The White House announced on Saturday that it would ask Congress to include Australia in a list of nations where the Pentagon could fund vital mineral projects. This criteria currently only applies to Canada.

Todd Malan is the chief external affairs officer of Talon Metals. The company has proposed to build a nickel mine near Minneapolis to supply Tesla North American production. Malan said adding Australia to this list, a country with high production standards in terms of environment, labor and Indigenous participation was a smart move.


Malan said, however, that extending the list of countries eligible for benefits under this new climate law to include countries without similar environmental and labor standards would undermine efforts in the United States to build a stronger supply-chain.

He said: 'If you open the door to Indonesia, the Philippines, or anywhere else where you don't share the same standards, then we will view this as being outside the spirit of the incentives that Congress is trying to incentivize for a domestic supply chain and friends'.

Some U.S. officials, however, argue that the supply and demand of minerals will not be met if new agreements are not made with rich resource-rich countries across Africa and Asia.

The Biden administration wants to streamline the US permitting process for new mines. However, approval of such projects could still take many years, or even decades. The auto companies, who are the largest employers in the United States, have warned of future shortages in battery material and called for agreements that would allow them greater flexibility and lower costs.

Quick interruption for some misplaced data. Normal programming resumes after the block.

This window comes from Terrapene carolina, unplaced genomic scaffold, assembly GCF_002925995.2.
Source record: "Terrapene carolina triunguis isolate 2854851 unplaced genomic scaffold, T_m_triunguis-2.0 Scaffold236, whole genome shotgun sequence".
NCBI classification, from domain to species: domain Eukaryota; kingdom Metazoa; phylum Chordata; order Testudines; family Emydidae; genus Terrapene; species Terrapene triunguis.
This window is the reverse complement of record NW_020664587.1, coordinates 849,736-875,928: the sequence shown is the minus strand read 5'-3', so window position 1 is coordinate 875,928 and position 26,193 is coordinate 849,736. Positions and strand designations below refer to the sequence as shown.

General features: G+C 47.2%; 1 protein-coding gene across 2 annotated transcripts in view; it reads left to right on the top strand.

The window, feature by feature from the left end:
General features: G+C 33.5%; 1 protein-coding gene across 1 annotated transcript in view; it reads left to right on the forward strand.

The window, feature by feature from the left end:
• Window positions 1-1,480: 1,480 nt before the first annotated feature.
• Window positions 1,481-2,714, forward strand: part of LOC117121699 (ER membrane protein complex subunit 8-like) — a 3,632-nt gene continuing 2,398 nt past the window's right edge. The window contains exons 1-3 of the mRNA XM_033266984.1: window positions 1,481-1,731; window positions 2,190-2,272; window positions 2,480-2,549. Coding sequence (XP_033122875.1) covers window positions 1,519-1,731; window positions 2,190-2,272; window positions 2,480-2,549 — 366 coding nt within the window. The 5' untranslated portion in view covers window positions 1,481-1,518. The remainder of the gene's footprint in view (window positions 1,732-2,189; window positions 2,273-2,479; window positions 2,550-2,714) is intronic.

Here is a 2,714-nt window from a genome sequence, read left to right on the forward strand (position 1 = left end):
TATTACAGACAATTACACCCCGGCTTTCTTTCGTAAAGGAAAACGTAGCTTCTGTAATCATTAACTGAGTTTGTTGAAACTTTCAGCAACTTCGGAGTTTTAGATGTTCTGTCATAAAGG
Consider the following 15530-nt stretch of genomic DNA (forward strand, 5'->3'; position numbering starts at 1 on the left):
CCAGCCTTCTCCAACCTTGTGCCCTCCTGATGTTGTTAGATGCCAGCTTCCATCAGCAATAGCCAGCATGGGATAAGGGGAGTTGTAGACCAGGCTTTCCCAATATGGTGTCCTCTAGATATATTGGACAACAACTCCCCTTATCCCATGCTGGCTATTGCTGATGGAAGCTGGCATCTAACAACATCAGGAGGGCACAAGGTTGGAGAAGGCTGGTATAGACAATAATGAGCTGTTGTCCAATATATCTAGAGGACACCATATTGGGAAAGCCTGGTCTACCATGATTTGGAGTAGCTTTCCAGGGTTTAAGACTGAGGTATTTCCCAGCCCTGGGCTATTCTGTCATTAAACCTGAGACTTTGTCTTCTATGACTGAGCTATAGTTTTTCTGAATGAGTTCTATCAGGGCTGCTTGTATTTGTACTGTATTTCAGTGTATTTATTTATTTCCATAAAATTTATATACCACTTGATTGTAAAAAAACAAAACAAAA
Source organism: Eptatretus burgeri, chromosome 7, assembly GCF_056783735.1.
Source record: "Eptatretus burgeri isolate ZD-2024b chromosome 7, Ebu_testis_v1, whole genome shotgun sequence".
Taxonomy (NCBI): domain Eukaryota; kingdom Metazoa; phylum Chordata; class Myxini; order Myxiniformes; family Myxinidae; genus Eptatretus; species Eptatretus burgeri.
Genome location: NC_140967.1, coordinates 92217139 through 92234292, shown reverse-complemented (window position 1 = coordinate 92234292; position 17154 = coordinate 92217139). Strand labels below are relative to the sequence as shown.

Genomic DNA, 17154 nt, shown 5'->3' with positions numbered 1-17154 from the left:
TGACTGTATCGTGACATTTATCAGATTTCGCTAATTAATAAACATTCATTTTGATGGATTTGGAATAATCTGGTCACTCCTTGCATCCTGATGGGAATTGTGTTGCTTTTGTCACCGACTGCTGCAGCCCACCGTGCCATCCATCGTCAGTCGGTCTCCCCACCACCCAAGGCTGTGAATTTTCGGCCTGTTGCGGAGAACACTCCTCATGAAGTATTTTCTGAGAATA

Adam Megginson is a price analyst for Benchmark Mineral Intelligence. He estimates that the G7 nations and the countries with whom the United States has signed free trade agreements produce 30 percent the world's refined cobalt, nickel and lithium chemicals, but only one percent its natural flake flakes.


Jennifer Harris, former Biden White House official and expert on the critical mineral strategy, said that the United States should be moving more quickly to develop domestic mines. She also said that the United States needs a new multilateral framework that includes countries that are large mineral exporters.

She said the government could set up a stockpile program for minerals such as lithium in times of low prices, giving miners greater assurance that their products will be used.

She said, "There are so many things that need to be done that it's a world of 'both/and.'" The challenge is to pull out more rocks from the ground today.